‘Larry Crowne’ proves that Hanks should stay in front of the camera
Julia Roberts and Tom Hanks star in “Larry Crowne.”
- “Larry Crowne”
★ (out of four)
Dir. Tom Hanks, U.S., PG-13
- New films
“Harry Potter and the Deathly Hallows: Part
Director: David Yates.
Starring: Daniel Radcliffe, Emma Watson.
The plot: The end begins as Harry, Ron, and Hermione return to
Hogwarts to find and destroy the final horcruxes. But when
Voldemort finds out about their mission, the battle we’ve all known
has been coming — Harry vs. Voldemort — looms large on the horizon.
And who will triumph?
Genre: Action, adventure.
“Winnie the Pooh”
Director: Stephen J Anderson, Don Hall.
Starring: Jim Cummings, Craig Ferguson.
The plot: While out looking for some honey, Winnie the Pooh is
pulled into a quest to save Christopher Robin from an imaginary
Genre: Animation, family.
- Film roundup
★★★ (out of four)
Until now, Pixar was never in the sequel business — save for the
“Toy Story” films, which proved that with the right cast and crew,
animated follow-ups could be much more than a cash cow. But with
the release of “Cars 2,” and announced sequels to “Monsters, Inc.”
and “The Incredibles” (with a fourth “Toy Story” entry rumored), it
is clear that the studio is now embracing the idea with gusto. This
decision has caused a fair amount of controversy, as Pixar has
always been rightly viewed as a haven for creativity and
originality — words that aren’t exactly synonymous with
★★ 1/2 (out of four)
Here is a film that is fashioned from the Spielberg model, from
the themes of childhood innocence right down to the director’s
trademark photography techniques. Director J.J. Abrams (the
television power player who has attempted to make the leap to the
big screen, with limited success, with “Mission: Impossible III”
and “Star Trek”) has aped Steven Spielberg so well that, sans
credits, one could conceivably mistake “Super 8” as being directed
by the master himself — that is, if you’re only looking at the
‘X-MEN: FIRST CLASS’
Matthew Vaughn is no Christopher Nolan, and “X-Men: First Class”
is no “Dark Knight.” Vaughn does not completely reinvent the genre
here, nor does he dabble in philosophy and subversive themes, as
Nolan does. Vaughn plays things relatively straight (a little
homosexual subtext notwithstanding), but he assembles his
old-fashioned picture with deft precision and confidence. Nolan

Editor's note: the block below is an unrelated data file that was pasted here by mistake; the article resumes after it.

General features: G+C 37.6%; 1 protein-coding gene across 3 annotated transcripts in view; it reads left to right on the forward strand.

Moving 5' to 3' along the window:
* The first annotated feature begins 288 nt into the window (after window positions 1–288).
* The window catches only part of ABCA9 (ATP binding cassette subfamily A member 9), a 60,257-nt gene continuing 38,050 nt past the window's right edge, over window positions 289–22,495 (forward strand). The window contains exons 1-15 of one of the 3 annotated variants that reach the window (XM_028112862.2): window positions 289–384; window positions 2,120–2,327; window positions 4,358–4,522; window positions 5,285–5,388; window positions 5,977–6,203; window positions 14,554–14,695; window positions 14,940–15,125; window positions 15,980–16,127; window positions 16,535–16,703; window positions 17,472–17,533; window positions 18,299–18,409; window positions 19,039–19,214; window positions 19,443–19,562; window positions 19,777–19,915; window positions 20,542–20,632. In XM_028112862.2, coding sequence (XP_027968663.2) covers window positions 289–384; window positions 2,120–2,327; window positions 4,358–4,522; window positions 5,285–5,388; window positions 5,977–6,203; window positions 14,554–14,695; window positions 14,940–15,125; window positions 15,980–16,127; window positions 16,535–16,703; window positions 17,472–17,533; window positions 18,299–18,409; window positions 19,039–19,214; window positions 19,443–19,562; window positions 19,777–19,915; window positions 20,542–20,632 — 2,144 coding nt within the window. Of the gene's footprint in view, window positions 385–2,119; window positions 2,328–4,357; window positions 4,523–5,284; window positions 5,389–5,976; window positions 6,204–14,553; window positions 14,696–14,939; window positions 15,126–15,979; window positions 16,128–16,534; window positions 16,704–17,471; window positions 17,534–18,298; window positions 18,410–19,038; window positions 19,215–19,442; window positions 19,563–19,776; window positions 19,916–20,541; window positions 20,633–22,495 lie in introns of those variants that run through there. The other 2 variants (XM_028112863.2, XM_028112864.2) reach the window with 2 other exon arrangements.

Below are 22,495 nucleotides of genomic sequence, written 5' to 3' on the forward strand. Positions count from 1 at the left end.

wrote the book on how to completely retool a franchise from the
ground up, but Vaughn deserves his own accolades for providing a
template for how to resurrect a good-as-dead film series while
still remaining true to the predecessors’ tone and overall
‘THE HANGOVER PART II’
I went into “The Hangover Part II” with the understanding that I
would be witnessing a cynical act of studio-sanctioned pandering,
and that’s exactly what I got. Yet, since I was going in with
lowered expectations, I was able to let my guard down and
appreciate this crass cash-grab on its own limited terms. And, lo
and behold, I had a good time. I suppose the importance of
creativity is diminished when one is faced with the prospect of a
drug-dealing capuchin monkey riding a motorcycle. Or a heterosexual
man being seduced by a Thai lady-boy, or any number of the other
lewd gags the film lays out with record speed.
Posted: Friday, July 8, 2011 9:10 am
Updated: 12:37 pm, Fri Jul 8, 2011.
Sometimes — not often, but sometimes — I see a movie so
completely worthless that I wish I could dispense with a full
review and simply say something like, “‘Larry Crowne’ should be
avoided on the grounds that it is stupid, and also Julia Roberts is
a hag.’” It’s simple, succinct and tells you everything you need to
That’s part of the reason I don’t like reviewing bad films:
They’ve already wasted two hours of my time, so why should they
waste another hour, plus five of yours, after it’s already been
established that said film is a complete waste of time? Think about
Or, use your
Friday, July 8, 2011 9:10 am.
Updated: 12:37 pm.